Nearly a month after the Wisconsin standoff over union rights ended, some of the fervor from that debate has shifted to recall efforts targeting lawmakers in both parties _ Republicans who voted to cut back collective bargaining and Democrats who fled the state to try to stop them.
Now that the law has passed, organizers are focusing on signature-gathering efforts. But of the 16 state senators who were originally targeted, only six appear likely to face an election threatening removal. And before recall elections can be held, supporters need to find candidates to run against the incumbents.
Still, voter outrage remains high in many places, helping to stir interest in the recalls.
"A lot of legislators are going to be looking over their shoulders a little more in the future," said Michael Kraft, a professor of political science at the University of Wisconsin at Green Bay. "And if they are in the middle of a recall effort, they might be nervous about that. They might moderate what they say and how they approach the budget."
Last week, Democrats filed their first petition to try to recall a GOP senator who supported Gov. Scott Walker's law, which eliminated collective bargaining for most public employees.
Sen. Dan Kapanke of La Crosse represents a Democratic-leaning district in western Wisconsin. Two other Republican senators and three Democrats also face probable recall elections.
At first, the recall efforts were a sideshow to the larger political battle unfolding in Madison. But depending on how many recall elections take place and how many incumbents, if any, are kicked out, the process could profoundly affect Walker's agenda.
If Republicans lose just three seats, they would give up their 19-14 majority and with it the power that allowed them to aggressively push the legislation through despite ear-splitting protests that drew tens of thousands of protesters to the Capitol.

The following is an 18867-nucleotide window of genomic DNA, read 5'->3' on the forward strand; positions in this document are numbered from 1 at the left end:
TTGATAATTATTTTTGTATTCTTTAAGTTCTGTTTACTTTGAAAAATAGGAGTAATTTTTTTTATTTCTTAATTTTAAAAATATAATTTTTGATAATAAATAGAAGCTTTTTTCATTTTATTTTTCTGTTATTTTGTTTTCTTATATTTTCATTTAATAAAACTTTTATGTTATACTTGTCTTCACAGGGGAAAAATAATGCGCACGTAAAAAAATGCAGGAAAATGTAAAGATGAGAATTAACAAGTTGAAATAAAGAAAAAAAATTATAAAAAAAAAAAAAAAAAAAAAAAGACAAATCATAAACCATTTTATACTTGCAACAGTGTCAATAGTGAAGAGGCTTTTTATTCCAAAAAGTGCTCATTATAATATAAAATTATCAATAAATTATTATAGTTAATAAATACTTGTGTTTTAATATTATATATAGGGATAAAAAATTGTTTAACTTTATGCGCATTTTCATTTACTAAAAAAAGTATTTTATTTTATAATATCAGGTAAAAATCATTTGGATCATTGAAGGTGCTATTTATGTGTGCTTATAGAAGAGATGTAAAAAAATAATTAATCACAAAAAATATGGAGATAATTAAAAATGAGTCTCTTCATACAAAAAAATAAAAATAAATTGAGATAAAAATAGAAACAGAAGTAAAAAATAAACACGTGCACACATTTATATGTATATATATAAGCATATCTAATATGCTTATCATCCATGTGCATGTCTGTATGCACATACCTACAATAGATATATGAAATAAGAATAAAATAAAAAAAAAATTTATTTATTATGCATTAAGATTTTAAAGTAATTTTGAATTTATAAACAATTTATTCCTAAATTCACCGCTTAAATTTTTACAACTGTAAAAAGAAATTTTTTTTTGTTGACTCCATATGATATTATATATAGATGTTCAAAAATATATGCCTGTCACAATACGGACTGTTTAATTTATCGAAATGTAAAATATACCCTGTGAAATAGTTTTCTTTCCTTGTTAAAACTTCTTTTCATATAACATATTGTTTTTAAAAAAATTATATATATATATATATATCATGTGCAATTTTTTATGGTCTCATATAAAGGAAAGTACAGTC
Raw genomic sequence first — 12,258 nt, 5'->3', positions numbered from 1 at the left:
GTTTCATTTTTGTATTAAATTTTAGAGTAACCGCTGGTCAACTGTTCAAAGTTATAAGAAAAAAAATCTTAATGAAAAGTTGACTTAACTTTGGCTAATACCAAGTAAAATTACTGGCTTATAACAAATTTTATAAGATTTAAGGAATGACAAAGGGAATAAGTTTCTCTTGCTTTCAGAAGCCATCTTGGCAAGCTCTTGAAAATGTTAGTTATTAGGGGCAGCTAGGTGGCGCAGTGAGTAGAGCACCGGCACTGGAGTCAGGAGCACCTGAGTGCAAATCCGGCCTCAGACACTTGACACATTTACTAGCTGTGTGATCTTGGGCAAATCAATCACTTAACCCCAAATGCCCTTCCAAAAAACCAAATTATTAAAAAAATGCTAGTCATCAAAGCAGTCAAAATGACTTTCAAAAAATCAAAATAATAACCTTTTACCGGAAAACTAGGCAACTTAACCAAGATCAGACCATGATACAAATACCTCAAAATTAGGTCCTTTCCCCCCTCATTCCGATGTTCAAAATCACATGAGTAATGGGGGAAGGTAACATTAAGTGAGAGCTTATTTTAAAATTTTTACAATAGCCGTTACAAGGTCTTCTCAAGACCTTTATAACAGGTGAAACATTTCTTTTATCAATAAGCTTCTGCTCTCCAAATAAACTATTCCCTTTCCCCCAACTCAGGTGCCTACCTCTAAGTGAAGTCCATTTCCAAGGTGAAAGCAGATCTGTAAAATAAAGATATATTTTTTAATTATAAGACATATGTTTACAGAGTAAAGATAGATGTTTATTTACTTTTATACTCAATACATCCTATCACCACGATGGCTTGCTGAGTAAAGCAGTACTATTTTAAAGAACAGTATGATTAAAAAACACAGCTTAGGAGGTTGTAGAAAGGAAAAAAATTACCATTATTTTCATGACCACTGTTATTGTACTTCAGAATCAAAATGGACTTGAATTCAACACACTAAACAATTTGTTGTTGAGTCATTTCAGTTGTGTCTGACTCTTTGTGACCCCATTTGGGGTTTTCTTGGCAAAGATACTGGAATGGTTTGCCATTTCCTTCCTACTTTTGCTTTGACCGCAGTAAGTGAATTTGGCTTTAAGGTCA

Walker signed the measure March 11. It is being challenged in court.
If a judge rules that the bill was improperly passed, the Senate could be forced to vote on the law again. And if two senators were to switch sides, their votes (combined with that of the sole dissenting Republican), could defeat the measure.
In another sign that Walker's union law is still on many minds, a state Supreme Court race exploded last week into a hotly debated contest that some people viewed as a referendum on Walker's policies. A little-known liberal challenger tapped into voter anger in her attempt to unseat a conservative incumbent.
On Friday, Justice David Prosser had a lead of 7,500 votes out of 1.5 million ballots cast, an unusually close vote for a judicial race that he was expected to win easily. JoAnne Kloppenburg was considering a recount.
Tate said the race energized efforts to recall Republican senators. Two liberal political action groups _ Progressive Change Campaign Committee and Democracy for America _ quickly announced that they would pour another $125,000 into recall ads in Green Bay, Milwaukee and Minneapolis.
In addition to the six most endangered lawmakers, recall efforts are proceeding against five other senators _ two Democrats and three Republicans. But those prospects get dimmer every day as the filing deadline looms. And campaigns targeting two other GOP senators and three Democrats are long shots at best.